Shooting An Elephant Analysis Essay

660 Words3 Pages
Orwell uses a desperate tone, spectacular sets of illusions and controversial point of view to deliver the following message to readers: man listens to the reasons of others rather than his own. Orwell’s tone places the reader in a fascinating time of a diverse country. The reader is given an impressionable police officer as the main center piece of the story. The unraveling story of the character’s life being told when he is an old man makes us question what evil deeds will follow us to the grave. The illusions of death given by Orwell demonstrate a devilish scene. Our attention bleeds deeper into the story. By the time he is done with the story he leaves his audience with bloody wounds and twisted thoughts. The author’s attitude reveals that an individual’s true self will affect the choices he makes. For example, when the crowd passed the dead body no one cared to comfort the dead man’s family. The crowds’ lust for the elephant’s flesh and adventure overshadowed the consideration of those that are grief-stricken. The narrator kills the elephant to show his dominance to the natives. Throughout this moment the narrator argues within himself about what is…show more content…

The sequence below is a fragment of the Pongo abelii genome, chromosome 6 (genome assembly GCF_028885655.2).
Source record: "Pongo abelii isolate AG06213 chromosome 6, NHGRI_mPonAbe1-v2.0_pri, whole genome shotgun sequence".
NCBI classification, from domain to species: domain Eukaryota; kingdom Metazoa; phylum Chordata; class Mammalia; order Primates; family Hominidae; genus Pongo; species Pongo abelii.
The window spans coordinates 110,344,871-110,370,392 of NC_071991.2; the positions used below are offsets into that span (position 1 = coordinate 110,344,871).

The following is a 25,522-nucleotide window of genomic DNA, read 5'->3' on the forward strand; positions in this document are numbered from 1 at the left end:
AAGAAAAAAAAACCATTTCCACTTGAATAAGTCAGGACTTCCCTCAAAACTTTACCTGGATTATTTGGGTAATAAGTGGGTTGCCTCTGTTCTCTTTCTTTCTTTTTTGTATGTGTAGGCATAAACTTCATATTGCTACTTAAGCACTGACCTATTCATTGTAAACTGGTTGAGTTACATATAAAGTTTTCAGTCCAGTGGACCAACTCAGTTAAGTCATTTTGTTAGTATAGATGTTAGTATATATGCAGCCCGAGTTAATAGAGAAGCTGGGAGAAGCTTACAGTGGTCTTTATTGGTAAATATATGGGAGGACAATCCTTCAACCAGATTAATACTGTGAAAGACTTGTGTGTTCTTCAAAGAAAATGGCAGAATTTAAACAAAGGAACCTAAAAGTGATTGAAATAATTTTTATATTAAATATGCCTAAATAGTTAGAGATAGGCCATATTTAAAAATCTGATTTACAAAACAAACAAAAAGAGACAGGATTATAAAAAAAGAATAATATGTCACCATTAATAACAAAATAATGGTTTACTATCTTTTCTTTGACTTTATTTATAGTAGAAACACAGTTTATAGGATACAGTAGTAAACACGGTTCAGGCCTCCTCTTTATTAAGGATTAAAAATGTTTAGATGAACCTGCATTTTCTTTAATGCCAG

The narrator is shattered by his decision years later. This makes the reader ponder about what is the right thing to do given the circumstances. The author paints a gruesome image of a dead man crushed to death. He gives a chilling description of a smiling corpse with an untimely death. The character describes how much intimidation from the crowd by over exaggerating the number of people following him. This illusion puts pressure on the reader and we too feel the importance of killing the elephant. The example given shows the solutions we find are not to satisfy our needs but the people around us. The elephant’s suffering opens the shooter’s eyes to his mistake while the hearts of the people remain
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